Transit cuts could impact island commuters
November 21, 2008 · Updated 4:45 PM
Facing a $4.5 million deficit in 2009, Kitsap Transit is proposing service cuts across the county, including several commuter routes serving Bainbridge Island.
The recommendations were made at Tuesday’s transit board meeting in Bremerton. A final decision will likely be made at the Dec. 16 board meeting, following a series of public hearings (see box for dates).
Service changes would take affect on Feb. 15, 2009.
Transit administrators are advising the elimination of several commuter buses servicing the 5:20 a.m. Bainbridge ferry.
Cuts would include one of the three Route 90 buses, which run from Poulsbo to the 5:20 a.m. Bainbridge ferry. The bus averages 19 passengers per day. Scaling back to two buses would save Kitsap Transit an estimated $11,831.
Kitsap Transit Executive Director Dick Hayes said Bainbridge stops would be absorbed into Route 91, which runs from Kingston to the island.
The eight island commuter buses serving the 5:20 ferry, excluding the combined 95/100 route, might be eliminated. The last commuter run of the day is also up for elimination. Cuts to the island commuter routes would save a combined $177,470.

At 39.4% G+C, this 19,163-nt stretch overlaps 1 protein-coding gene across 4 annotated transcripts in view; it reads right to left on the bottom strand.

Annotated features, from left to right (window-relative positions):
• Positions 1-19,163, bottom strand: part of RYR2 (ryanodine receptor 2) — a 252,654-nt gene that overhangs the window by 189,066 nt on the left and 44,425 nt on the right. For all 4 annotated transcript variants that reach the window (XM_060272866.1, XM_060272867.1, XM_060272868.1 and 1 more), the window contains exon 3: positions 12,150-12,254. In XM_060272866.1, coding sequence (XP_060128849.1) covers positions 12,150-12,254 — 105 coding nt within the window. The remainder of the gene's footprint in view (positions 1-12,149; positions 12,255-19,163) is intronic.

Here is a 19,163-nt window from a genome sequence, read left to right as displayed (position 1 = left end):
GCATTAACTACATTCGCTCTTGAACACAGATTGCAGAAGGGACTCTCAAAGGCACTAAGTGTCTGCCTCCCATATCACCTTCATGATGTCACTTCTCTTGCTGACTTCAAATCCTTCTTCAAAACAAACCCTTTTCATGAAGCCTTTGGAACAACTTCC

Route 100, also known as the Winslow shuttle, has been on and off the chopping block for the last year. Hayes said it is likely that Kitsap Transit will scale back service on Route 100 during midday, when average ridership dips to eight people per hour.
Holiday schedules may be cut, which would save Kitsap Transit $156,903. Service to special events throughout the county could also be suspended, including the Rotary Auction and Fourth of July festivities on Bainbridge.
All told, the recommended county-wide cuts would save Kitsap Transit $2,192,376.
Fares for Access buses and van pools may be increased.
Service changes will be combined with reduction to staff and capital costs. A hiring freeze has already scaled back transit staff by 23 positions, through attrition. Another 11 layoffs, including 2.5 full-time positions in routed service and five in access service, are proposed.
The cuts proposed for February are likely not the last.
Hayes said Kitsap Transit will need to conduct a full assessment of its services to determine how it can transport passengers with fewer bus hours.
“I’m afraid I’m one of the people who thinks it is going to get worse, before it gets better,” Hayes said.